How to Succeed in Mommy Blogging: Sex, Cursing, and Vaginas
Recently I attended a lovely Ladies Who Blog luncheon with other mommy bloggers whose ambitions ran the gamut from "I'm just doing this so I don't go crazy being a full-time mom" to "my agent is packaging me for a web series." The idea behind the gathering was to pry us away from our laptops so we could interact with real live women who write the blogs, trade ideas, and offer support. General networking stuff.
Somewhere between the Israeli couscous salad and the mini-cupcakes, the conversation shifted to an analysis of a particular brand of snarkiness that accompanies some of the most widely read mommy blogs. The writers of these Snarky Blogs wave their snark flag proudly, often warning readers that if they can't handle truckdriver-worthy profanity and torrents of sarcasm, they should get the f**k off their f**king site.
I have a theory about the genesis of the Snarky Mommy genre. The Snarky Mommy blogger is yin to the gloriously fulfilled mommy yang. Rip off the June Cleaver body suit and you'll find a bedraggled Sylvia Plath gazing longingly at the oven. The Snarky Mommy genre gives voice to the Chinese foot-binding kind of pressure that our culture puts on women to conform to a saint-like model of mommydom:
Good mothers speak in beatific tones always, even in the toy aisle at Costco.
Good mothers make their own baby food and think it's the cutest thing ever when their infant hurls onto the cashmere sweater they knitted during naptime.
Good mothers would never dream of weaning before their child is in preschool so they can toss back a mojito.
Given the oppressive, judgmental stance towards mothers these days, it's refreshing to behold a counterpoint emerge in the zeitgeist. The Snarky Mommy Grand Dames, Dooce being the richest, and leading the pack, do what they do quite well. They are seasoned wordcrafters, and they have perfected a singularly brazen, irreverent and appealingly crass style that's distinctive and laugh-out-loud funny.
But when any pop culture brand hits it out of the park, imitators go forth and multiply almost overnight. For instance: How many vampire books and Annoying Housewife reality TV mutations do we really need? The more these derivatives spawn, the more they sound alike and the less punch they pack.
Maybe it's just my Uptight WASP upbringing rearing its prissy head, but there are a few Snarky Mommy trademarks that, when used indiscriminately, I'd rather not read.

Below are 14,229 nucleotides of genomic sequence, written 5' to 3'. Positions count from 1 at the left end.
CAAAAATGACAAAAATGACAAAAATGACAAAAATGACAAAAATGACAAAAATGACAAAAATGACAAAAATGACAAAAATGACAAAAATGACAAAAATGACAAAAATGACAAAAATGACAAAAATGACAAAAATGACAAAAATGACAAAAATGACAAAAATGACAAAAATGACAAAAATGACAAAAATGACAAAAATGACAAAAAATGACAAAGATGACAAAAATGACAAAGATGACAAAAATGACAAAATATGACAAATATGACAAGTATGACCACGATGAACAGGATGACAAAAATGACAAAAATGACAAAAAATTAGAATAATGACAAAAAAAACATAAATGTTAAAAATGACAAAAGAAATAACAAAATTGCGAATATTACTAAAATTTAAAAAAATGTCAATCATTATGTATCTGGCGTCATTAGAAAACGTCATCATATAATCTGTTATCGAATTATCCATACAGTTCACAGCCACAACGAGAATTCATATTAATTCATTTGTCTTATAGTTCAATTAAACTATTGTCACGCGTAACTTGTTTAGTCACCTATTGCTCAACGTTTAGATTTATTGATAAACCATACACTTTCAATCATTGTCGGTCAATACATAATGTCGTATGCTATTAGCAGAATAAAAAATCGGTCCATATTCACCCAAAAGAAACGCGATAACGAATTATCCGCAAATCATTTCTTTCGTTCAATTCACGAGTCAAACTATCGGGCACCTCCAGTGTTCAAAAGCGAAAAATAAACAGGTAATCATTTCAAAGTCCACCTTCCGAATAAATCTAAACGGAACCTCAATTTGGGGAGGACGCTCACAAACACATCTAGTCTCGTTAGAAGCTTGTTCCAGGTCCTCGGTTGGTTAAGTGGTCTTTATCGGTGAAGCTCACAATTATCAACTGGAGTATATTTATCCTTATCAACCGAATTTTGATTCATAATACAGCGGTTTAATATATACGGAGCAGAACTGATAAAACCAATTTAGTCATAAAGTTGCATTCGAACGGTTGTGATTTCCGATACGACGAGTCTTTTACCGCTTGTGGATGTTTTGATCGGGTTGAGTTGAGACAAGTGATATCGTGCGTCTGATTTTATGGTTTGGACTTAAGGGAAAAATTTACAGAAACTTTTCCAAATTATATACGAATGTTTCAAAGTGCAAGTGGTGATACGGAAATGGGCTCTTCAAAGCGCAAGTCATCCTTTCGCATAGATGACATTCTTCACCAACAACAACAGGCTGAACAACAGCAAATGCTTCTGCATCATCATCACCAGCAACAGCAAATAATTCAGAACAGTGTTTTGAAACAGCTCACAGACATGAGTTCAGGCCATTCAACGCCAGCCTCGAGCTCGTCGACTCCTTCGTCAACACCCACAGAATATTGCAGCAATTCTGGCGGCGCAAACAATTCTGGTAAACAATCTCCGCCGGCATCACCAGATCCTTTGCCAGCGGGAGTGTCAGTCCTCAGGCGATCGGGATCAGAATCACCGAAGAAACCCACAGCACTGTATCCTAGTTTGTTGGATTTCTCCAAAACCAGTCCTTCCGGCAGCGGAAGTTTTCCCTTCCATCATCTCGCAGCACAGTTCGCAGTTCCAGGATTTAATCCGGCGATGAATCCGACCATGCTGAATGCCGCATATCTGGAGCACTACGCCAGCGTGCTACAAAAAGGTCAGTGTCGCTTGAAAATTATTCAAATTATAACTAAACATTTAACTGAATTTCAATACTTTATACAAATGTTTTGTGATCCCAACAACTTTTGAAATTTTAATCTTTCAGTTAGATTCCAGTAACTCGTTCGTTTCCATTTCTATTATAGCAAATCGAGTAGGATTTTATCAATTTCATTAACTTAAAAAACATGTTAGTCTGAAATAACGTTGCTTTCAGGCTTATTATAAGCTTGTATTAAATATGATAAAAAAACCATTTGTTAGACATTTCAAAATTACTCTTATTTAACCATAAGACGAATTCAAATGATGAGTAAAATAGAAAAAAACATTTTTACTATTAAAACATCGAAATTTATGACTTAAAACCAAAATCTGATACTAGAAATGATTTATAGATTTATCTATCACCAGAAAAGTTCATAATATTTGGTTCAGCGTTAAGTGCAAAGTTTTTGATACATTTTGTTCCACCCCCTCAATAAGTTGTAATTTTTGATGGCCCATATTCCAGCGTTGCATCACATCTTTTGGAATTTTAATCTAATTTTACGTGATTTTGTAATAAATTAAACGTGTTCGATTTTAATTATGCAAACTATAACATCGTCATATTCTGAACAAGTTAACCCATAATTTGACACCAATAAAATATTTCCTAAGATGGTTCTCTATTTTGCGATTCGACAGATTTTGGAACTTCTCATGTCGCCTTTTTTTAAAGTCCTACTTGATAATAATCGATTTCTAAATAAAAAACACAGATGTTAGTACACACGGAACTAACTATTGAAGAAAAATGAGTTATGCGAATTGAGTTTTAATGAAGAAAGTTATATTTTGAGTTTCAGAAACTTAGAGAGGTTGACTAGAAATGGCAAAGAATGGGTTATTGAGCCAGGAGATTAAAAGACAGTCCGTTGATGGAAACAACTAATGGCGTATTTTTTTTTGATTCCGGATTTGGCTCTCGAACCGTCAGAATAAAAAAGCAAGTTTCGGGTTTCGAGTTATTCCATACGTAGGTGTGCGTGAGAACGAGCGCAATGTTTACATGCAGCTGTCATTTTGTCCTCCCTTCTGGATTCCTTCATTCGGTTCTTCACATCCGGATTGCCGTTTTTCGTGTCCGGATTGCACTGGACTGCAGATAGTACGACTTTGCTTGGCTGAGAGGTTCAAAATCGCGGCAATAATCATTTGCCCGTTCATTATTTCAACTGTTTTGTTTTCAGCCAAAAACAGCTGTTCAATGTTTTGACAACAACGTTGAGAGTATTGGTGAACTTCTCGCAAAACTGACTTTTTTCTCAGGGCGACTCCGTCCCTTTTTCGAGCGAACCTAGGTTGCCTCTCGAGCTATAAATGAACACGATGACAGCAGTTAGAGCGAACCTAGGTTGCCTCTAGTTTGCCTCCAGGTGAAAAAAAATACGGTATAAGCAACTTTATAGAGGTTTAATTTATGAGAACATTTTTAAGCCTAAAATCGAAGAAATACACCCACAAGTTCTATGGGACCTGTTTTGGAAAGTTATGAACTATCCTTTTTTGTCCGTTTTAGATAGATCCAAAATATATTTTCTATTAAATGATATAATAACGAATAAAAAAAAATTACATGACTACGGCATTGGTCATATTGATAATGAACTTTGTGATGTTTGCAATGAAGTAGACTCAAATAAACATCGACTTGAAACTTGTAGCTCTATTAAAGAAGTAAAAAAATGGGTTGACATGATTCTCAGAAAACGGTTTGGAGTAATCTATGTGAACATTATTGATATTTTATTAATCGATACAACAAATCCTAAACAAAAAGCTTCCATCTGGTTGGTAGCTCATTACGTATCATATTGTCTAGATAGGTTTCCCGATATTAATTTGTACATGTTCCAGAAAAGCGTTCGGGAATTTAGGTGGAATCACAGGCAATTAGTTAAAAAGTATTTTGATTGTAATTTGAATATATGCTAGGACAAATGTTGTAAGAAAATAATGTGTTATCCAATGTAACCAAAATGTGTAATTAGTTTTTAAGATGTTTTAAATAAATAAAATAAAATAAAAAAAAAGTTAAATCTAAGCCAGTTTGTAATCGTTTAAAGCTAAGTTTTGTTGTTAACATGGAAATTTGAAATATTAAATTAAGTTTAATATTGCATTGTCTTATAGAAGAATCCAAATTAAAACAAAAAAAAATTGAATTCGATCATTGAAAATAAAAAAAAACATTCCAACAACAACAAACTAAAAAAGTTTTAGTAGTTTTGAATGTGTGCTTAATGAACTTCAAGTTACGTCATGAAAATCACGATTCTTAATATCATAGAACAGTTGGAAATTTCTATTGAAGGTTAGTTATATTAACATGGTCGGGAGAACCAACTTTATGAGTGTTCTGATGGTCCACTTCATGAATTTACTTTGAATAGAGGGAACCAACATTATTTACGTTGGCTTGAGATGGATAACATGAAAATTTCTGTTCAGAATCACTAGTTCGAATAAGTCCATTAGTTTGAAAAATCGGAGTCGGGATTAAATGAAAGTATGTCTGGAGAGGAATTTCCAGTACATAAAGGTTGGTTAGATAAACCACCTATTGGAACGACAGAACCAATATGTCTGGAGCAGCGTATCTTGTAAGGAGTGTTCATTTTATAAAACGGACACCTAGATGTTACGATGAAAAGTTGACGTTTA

Snarky Bloggers curse with pride and gusto. They issue proceed-with-caution warnings to prospective readers.
Snarky Bloggers announce that they're just about to have sex with their husbands and they report on their activity, post-coitus.
Snarky Bloggers discuss the state of their post-breastfeeding breasts as well as their vaginas, aka "va-jay-jays."
The Snarky Blogger celebrities have branded themselves and boast huge readerships. Dooce has over 1,500,000 Twitter followers. The Bloggess and Scary Mommy both have over 178,000. What does this mean? It means that Dooce, at least, is successful enough to support her family in a high-end lifestyle. I don't know what The Bloggess or Scary Mommy make, but I imagine they don't need day jobs. Which begs the question:
Do you have to curse or reference your vagina in order to be a successful Mommy Blogger?
Before I come across as too snarky myself, let me just say that I champion every blogger's right to have her particular bloggy voice. For some bloggers, peppering their posts with curse words and airing intimate laundry comes naturally and they do so with aplomb. The Bloggess swears like a sailor, writes a sex column, and is one of the funniest people in the blogosphere. Her post about Mommy Business cards makes me howl every time I read it.
Why is it that some bloggers can make Snark appealing while others make it merely offensive? My friend Jenny Heitz, who writes the occasionally snarky and always witty social commentary/shopping blog, Find a Toad, theorizes that The Bloggess (and others of her ilk) rock Snark by being self-deprecating, turning the joke back on themselves instead of simply snarking on others.
As a writer who blogs about divorce, custody and complicated children, I realize that my confessional subject matter is inherently controversial and can ignite a firestorm of criticism. To protect the privacy of my ex-husband, my current husband, my children and anyone else even vaguely associated with me, I blog under a pseudonym and show only cropped, non-identifying photos. I am at times sarcastic, irreverent, satirical. I strive to be honest, entertaining, and to create meaning out of wrenching situations.
What I don't do is curse. Or at least hardly ever. As swear words go, I believe less is more. I also don't invite readers into my bedroom. Again, maybe it's my prim Waspy background, but sex is something I'd rather keep private. Although I have taken pains to disguise my blog, there is always the chance that my children will discover their mother is also Pauline and would be completely grossed out to read about my sex life. And finally, if I were to mention my vagina, I would not refer to it as my "va-jay-jay." Ever.
Unless someone offered me a lot of money.
Regardless of subject matter or stylistic preference, good writing is good writing. I'm perfectly happy to read about someone else's vagina as long as there's reason beyond shock value to read about it.
Bloggers, what are your confessional limits and why? Have you considered going snarky in the hope that it would boost your readership and bring in advertisers?
Readers, what's your reaction to blogs featuring sexual emploits, cursing and body parts? Fine? Don't care? Too much information?
I'd love to know your thoughts.